These stories introduce us not only to ordinary people seeking to live extraordinary lives, but also to the skunk ape (a southern variant of Bigfoot), the ghost of Jesse James, and a bone-tired Jack the Giant Killer. Whether it's Appalachia, Nashville, the Carolina Coast, or a make-believe land of talking dogs, each world Earley creates is indelible.
In Somehow Form a Family, Earley writes about finding a place in a world without losing sight of where you came from. In his late 30s, he is neither a Boomer nor a GenXer. He stands with one foot in the rural South and one foot in the ersatz suburbia of the Brady Bunch. Candidly discussing his struggles with clinical depression, he confronts the big issues - God, death, civilization, family - with grace and wit, without glibness or evasion.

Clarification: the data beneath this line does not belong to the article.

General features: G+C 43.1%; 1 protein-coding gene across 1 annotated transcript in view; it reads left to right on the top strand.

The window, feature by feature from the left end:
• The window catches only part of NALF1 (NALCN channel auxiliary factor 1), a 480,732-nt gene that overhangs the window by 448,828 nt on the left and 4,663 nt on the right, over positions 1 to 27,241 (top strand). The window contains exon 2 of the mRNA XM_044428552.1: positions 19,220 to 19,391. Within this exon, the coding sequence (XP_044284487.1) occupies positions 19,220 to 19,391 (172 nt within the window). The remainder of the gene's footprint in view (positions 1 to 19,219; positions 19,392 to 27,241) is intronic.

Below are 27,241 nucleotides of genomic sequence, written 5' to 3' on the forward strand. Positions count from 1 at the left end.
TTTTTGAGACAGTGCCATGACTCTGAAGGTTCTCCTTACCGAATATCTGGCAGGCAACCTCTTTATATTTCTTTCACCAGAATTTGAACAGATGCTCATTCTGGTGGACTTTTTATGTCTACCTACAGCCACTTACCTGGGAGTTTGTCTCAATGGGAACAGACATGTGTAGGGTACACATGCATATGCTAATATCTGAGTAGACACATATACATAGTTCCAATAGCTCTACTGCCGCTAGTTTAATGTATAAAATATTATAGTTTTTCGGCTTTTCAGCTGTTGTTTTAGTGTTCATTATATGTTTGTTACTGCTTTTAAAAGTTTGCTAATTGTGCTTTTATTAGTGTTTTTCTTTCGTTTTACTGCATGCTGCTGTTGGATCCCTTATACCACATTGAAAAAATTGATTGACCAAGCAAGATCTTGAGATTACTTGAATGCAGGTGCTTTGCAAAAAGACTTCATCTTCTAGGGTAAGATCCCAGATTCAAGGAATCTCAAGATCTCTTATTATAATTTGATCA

Jim Glass has fallen in love, as only a teenage boy can fall in love, with his classmate Chrissie Steppe. Unfortunately, Chrissie is Bucky Bucklaw's girlfriend, and Bucky has joined the Navy on the eve of war. Jim vows to win Chrissie's heart in Bucky's absence, but the war makes high school less than a safe haven and gives a young man's emotions a grown man's gravity.
"catches the feel of new relationship"